Despite yesterday's announcement of a rate rise to 2.75 per cent by the European Central Bank (ECB), the euro traded lower against the dollar.
This morning the euro stood at 1.2650 to the greenback and at 0.6861 against the UK pound.
It was expected that a quarter of a per cent rise in the headline borrowing rates in Europe would add strength to the eurozone currency.
However, traders backed the dollar as some predicted a steeper rise and failed to find indictors of future plans in ECB president's Jean-Claude Trichet's comments.
On the other side of the Atlantic the dollar has been strengthened on speculation that the US Federal Reserve is concerned about higher rates of inflation and will soon raise interest rates as a consequence.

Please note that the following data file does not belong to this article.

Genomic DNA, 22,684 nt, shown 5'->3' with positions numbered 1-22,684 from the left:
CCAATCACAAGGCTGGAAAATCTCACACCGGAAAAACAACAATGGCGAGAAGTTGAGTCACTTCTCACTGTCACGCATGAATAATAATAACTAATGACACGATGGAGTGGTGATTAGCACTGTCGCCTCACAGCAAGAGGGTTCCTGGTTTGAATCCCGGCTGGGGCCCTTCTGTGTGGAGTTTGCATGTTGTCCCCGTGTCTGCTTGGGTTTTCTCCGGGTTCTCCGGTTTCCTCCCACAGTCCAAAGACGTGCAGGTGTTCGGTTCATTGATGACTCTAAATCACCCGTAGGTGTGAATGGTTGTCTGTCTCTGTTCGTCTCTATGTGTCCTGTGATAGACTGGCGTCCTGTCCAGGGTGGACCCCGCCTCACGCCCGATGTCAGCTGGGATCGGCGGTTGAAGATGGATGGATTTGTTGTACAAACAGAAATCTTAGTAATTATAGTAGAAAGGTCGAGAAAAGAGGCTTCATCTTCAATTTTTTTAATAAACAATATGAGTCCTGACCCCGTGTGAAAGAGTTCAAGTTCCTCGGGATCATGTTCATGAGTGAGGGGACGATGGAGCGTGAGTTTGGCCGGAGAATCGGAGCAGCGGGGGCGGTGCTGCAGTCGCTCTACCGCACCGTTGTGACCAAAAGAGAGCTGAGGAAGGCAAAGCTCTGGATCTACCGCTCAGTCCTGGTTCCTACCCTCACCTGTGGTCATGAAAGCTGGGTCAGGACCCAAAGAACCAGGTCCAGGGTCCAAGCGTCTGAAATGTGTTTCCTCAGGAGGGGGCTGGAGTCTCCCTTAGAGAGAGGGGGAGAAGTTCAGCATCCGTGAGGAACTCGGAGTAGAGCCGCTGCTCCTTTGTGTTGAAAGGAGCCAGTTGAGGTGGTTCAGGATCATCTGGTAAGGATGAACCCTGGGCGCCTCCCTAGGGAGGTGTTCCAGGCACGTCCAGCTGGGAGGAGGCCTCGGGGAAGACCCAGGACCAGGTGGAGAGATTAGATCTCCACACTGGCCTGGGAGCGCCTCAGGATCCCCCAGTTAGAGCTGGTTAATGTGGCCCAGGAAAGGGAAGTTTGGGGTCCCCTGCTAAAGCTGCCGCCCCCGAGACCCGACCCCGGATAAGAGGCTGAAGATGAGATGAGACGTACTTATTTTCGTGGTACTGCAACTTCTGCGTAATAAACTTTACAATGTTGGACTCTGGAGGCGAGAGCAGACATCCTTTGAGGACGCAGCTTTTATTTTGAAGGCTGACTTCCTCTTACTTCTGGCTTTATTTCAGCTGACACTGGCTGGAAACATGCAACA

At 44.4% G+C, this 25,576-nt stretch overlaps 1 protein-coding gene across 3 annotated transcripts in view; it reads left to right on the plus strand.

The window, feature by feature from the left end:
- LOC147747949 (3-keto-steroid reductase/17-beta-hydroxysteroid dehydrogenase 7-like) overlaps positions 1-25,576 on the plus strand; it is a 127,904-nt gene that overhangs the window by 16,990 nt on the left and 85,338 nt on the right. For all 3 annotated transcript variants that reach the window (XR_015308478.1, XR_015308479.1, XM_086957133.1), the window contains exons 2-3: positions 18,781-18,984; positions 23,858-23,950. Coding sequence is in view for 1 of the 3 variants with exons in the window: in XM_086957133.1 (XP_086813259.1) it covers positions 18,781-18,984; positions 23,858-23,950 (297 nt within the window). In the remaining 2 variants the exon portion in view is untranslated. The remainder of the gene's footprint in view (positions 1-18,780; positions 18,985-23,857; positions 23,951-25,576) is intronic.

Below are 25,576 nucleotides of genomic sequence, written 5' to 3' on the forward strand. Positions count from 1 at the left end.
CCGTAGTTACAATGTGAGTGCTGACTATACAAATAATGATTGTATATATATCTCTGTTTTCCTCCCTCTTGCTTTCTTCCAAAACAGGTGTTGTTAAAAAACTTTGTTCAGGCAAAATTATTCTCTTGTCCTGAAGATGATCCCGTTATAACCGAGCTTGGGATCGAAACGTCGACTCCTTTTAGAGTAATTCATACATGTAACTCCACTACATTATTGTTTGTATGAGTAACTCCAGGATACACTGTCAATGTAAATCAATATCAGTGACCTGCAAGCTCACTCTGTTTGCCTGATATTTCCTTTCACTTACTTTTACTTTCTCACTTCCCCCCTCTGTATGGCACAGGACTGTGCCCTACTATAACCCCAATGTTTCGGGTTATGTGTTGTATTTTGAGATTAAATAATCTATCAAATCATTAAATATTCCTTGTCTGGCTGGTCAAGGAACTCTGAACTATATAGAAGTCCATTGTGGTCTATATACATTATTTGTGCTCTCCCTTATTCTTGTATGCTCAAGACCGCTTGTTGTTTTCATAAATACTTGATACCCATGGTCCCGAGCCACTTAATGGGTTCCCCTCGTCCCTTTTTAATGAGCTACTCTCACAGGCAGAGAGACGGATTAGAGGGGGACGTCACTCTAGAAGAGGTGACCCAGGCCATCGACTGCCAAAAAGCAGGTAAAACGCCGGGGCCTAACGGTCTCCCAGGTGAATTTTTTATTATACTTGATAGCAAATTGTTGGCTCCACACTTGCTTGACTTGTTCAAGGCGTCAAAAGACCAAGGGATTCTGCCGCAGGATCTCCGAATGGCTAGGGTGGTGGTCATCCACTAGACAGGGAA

"The interest-rate-differential story still exists in favor of the dollar,'' Etsuko Yamashita, a currency analyst and chief economist in Tokyo at Sumitomo Mitsui Banking Corp told Bloomberg.
"Investors are looking to [Federal Reserve chairman] Bernanke's speech to reconfirm the Fed's stance on a June rate hike.''
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Across the Atlantic, uncertainty over the US Fed’s future monetary policy stance, ahead of its...
|South African Rand||15.547|
|GBP indicative mid-market rate at 14:00. Please call for quote.|